Things Not Included In the Typical Nanny Job Description
February 10, 2013 | in Nanny Agency Information
If you look at several different nanny job descriptions, chances are each one will require different things of the nanny. This is because there isn’t a standard nanny job description, and each position will require unique tasks of the nanny based on the family’s needs. However, there are generally accepted parameters, as well as things that a typical nanny does and doesn’t do.
In general, a typical nanny’s job description includes tasks related to the care of the child; things like laundry, light housekeeping of children’s areas and preparation of the child’s meals are common requirements of a nanny position. There are also some things that are generally considered outside the accepted job description. Here’s a list of the one’s most often wanted by parents.
General housekeeping. There probably isn’t a more confusing term in the nanny field than the term “housekeeping.” Some parents use the term to mean child related tasks while others use it to mean full housekeeping. Because of the lack of a solid definition, it’s become a red flag to many nannies during their job search. So what type of housekeeping is part of a nanny’s typical job description? Technically, anything related to the care of the child is considered part of the nanny’s job. That could include changing the sheets in the child’s bedroom along with dusting, vacuuming, sweeping and mopping the rooms used by the child, like the playroom. General or heavy housekeeping is not part of a typical nanny’s job description. This type of housekeeping includes things like cleaning the bathroom, scrubbing the stove and dusting the mini blinds. Generally things that would be done by a regular housekeeper aren’t included in a nanny’s job description.
Watching additional children. Unless she’s hired to work a nanny share, a nanny is hired to care for the children of one family only. It’s not her responsibility to care for a schoolmate while the child’s mom does errands or to watch over all the neighborhood kids during the summer months. Of course, part of a nanny’s job is to foster her charge’s social development, and that means hosting and participating in regular play dates. However, when those play dates become one-sided, when they’re with children who are much older or younger than her charge or when an adult isn’t readily available to come get the play mate, the play date has turned into extra babysitting.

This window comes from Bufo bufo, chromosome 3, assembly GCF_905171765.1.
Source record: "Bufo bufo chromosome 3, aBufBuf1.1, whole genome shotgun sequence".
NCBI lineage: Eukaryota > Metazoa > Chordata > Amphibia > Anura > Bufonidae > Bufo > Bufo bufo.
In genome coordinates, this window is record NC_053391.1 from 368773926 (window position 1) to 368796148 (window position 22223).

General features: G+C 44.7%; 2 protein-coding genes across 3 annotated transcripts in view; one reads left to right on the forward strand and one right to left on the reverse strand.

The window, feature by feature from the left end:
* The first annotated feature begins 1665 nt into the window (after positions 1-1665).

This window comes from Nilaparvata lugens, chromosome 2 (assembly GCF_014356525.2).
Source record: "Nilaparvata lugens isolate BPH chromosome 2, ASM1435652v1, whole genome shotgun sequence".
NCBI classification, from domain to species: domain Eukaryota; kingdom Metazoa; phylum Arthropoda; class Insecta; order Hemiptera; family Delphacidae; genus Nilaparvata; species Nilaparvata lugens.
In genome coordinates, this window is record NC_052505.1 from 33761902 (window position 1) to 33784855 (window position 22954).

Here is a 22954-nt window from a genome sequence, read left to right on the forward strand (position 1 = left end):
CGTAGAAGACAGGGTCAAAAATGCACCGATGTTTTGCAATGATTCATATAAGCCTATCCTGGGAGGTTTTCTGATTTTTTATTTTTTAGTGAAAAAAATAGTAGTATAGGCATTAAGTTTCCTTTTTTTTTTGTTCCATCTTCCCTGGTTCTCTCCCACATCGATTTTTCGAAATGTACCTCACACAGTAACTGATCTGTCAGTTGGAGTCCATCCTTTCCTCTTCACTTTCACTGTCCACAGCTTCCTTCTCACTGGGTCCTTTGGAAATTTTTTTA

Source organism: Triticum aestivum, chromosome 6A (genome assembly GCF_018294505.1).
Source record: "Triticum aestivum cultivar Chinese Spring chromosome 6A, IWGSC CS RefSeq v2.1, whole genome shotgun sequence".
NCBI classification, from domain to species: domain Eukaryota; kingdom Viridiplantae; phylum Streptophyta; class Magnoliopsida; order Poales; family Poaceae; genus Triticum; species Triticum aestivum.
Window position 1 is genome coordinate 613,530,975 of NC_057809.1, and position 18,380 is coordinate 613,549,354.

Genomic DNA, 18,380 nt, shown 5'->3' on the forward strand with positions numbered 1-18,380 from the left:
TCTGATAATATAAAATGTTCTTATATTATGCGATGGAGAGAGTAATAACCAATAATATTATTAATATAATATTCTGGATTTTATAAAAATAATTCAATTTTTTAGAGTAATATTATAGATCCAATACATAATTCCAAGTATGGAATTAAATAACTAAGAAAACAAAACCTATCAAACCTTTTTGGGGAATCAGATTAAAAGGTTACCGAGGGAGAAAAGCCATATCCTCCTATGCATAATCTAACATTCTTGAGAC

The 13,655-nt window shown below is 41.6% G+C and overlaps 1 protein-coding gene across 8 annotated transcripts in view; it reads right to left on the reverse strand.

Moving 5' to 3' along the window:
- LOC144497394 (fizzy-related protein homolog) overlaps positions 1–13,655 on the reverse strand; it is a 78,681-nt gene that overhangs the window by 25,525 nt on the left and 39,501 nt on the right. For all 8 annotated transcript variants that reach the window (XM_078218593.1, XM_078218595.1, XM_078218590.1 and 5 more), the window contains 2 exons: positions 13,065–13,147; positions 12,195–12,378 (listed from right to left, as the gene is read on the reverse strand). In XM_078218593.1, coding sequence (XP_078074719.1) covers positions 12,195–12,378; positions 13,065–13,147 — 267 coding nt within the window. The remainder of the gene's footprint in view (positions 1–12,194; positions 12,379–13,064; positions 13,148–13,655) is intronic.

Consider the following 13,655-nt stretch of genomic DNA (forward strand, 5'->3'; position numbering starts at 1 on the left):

Pet care. If you have an adult dog that needs to be let in and out during the day so he can enjoy your fenced in backyard, your nanny will likely be happy to do that. That simple task isn’t an official part of the nanny’s job description, but it’s one of the many tasks nannies do just because it’s common courtesy. However, other pet related tasks aren’t part of the typical nanny job description. Nannies don’t automatically take on things like cleaning out the kitty litter, walking the dog during the day or housebreaking the new puppy. That doesn’t mean your nanny won’t help out with your pet. If you need pet care, outline your needs and ask if she’d be willing to pitch in.
Family laundry. Although many nannies take on this task, it’s not a standard part of the nanny job description. Your nanny is fully responsible for your child’s laundry, including his clothes, linens and towels. However, taking on your laundry is a task that’s outside of the nanny’s domain. Again, that doesn’t mean your nanny won’t take on the task if asked. It just requires a conversation.
Family cooking. It’s part of a nanny’s job to cook healthy snacks and meals for her charge. However, it’s not part of her job to grocery shop or cook for the whole family.
Being your personal assistant. It’s easy when you have someone working in your home to ask her to do some of the things you don’t have time for. It’s a lot easier for her to run to the pharmacy and pick up your prescription refill, stop by the grocery store and grab the needed ingredients for dinner or wait on hold to dispute your credit card bill. Unfortunately, those jobs aren’t included in a nanny’s job description. She’s there to provide childcare and related tasks. While those other things can make your life a lot easier, they’re better suited for a personal assistant.
While none of those things are typically in the nanny’s job description, that doesn’t mean you can’t include them in your nanny’s job description. It simply means you shouldn’t expect her to take them on without first talking it over with her and also paying her fairly for the extra work.← The 10 Most Popular Tweets by Real-Life Working Moms and Why You Might Tweet Them Too | What Britney Spears Should Look for in a Nanny →
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